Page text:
Troubles talk, (dis)affiliation and the participation order in Taiwanese-Chinese online discussion boards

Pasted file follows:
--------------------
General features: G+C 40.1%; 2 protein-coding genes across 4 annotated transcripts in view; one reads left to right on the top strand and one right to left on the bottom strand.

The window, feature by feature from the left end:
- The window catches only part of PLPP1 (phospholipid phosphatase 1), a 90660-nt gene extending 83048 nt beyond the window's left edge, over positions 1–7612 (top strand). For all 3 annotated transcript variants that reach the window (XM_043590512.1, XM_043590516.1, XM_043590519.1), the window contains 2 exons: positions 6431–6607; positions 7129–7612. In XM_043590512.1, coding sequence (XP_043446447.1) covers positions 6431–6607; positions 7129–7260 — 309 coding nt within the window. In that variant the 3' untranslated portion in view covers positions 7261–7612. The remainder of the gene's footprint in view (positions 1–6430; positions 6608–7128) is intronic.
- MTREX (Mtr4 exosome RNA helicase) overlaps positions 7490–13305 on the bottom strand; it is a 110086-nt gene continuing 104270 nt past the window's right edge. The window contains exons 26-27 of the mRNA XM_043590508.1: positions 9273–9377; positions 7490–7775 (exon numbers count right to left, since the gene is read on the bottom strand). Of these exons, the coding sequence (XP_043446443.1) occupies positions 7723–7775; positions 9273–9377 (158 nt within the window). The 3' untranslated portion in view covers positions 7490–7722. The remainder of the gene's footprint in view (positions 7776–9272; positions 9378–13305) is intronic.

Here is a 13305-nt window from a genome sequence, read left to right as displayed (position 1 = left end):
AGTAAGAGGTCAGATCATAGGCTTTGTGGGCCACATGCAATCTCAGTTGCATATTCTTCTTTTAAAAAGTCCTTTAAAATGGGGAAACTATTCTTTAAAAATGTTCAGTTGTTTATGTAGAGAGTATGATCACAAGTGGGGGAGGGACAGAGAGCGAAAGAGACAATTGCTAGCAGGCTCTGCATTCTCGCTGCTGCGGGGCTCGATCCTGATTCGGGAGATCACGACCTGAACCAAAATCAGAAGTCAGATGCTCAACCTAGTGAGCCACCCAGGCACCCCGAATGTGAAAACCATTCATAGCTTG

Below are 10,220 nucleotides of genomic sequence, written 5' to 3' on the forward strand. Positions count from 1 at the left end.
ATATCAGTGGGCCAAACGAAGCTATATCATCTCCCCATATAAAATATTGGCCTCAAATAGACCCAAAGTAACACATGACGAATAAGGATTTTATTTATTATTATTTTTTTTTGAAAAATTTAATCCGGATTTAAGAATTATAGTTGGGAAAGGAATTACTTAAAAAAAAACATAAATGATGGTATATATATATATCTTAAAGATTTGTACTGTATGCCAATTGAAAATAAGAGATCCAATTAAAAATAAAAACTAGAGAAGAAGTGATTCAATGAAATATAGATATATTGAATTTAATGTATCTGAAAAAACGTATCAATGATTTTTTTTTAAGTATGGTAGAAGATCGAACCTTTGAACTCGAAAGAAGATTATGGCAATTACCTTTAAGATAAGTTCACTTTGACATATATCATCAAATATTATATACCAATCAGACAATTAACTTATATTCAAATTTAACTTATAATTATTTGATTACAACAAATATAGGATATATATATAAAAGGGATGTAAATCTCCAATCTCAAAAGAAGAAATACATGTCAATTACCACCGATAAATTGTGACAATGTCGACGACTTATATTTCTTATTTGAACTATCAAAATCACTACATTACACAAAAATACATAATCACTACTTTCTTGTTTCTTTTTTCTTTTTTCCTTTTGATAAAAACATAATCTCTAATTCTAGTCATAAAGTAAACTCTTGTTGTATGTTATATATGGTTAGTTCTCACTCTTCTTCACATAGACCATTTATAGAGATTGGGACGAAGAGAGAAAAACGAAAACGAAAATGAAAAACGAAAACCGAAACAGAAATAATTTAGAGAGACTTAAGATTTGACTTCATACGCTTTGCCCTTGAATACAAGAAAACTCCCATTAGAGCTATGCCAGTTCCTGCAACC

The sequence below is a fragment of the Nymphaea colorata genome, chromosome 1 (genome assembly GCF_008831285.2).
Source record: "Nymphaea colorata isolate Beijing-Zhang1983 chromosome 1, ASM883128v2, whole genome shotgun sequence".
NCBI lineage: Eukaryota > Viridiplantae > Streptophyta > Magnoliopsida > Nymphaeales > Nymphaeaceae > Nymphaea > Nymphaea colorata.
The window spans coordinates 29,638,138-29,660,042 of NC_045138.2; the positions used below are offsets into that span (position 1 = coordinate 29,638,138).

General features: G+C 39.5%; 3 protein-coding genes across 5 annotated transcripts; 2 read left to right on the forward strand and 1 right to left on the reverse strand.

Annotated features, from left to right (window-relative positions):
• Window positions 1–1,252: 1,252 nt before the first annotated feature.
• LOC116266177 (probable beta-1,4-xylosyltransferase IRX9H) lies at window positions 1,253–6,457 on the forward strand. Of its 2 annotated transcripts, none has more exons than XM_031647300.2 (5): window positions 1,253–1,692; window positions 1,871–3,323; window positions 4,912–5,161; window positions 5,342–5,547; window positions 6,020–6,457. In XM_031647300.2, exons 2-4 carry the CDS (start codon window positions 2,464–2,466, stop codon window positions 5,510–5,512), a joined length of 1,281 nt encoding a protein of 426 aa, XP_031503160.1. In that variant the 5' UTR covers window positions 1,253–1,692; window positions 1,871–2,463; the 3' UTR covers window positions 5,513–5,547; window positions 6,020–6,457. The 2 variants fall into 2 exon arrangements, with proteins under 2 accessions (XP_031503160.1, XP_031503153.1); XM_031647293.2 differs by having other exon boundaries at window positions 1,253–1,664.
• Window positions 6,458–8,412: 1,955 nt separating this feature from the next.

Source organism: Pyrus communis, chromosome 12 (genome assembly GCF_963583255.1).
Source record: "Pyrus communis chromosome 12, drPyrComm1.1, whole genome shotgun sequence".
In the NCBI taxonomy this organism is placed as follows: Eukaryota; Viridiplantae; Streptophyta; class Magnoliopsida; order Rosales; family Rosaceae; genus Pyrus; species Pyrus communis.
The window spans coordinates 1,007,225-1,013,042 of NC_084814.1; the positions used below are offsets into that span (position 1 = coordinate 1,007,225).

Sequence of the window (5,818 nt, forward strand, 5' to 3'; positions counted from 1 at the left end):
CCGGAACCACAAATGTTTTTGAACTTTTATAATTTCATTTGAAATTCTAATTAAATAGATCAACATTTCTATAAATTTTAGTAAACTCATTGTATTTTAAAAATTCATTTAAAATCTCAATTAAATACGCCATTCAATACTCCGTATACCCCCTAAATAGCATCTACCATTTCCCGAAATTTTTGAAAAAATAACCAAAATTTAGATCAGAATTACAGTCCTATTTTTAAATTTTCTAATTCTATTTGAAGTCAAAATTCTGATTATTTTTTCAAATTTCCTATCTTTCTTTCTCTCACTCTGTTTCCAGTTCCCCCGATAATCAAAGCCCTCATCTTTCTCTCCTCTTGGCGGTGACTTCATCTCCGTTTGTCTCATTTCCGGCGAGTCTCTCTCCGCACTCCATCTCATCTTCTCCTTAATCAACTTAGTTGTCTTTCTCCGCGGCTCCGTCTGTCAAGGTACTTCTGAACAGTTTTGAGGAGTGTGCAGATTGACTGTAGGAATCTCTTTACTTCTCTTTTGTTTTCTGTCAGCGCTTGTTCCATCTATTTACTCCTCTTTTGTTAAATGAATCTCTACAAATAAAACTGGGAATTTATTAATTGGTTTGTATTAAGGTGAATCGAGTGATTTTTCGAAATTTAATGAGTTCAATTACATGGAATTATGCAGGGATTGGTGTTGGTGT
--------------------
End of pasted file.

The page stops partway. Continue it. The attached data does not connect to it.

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Online discussion boards are a common forum in which everyday users sharetroubles, elicit various forms of empathy and sympathy, and also seek advicefrom others. One challenge facing participants, as well as analysts, is the interpretationof expressions of discontent or dissatisfaction as either troubles talk,complaining, seeking advice, or some combination of these, given that eachof these social actions/activities invokes a distinct preference structure andpresumed differences in what counts as an affiliative or disaffiliative response.In this paper, drawing on an analysis of threads in a Taiwanese online parentingdiscussion board, we propose that one way in which participants navigatethis complex array of preferences and (dis)affiliative responses is through theinstantiation of a locally situated participation order, which is both afforded andconstrained by the interactions that are mediated via online discussion boards.We further argue that emotional support can be indicated through both affiliativeresponses, such as mutual encouraging, mutual bemoaning, and empathicsuggesting, as well as through disaffiliative responses, such as accusing andadvising. We conclude that soliciting emotional support constitutes an importantrelational practice in online parenting discussion boards, whereby a warrantfor sharing troubles with acquaintances and even strangers is establishedfor these kinds of interactions.


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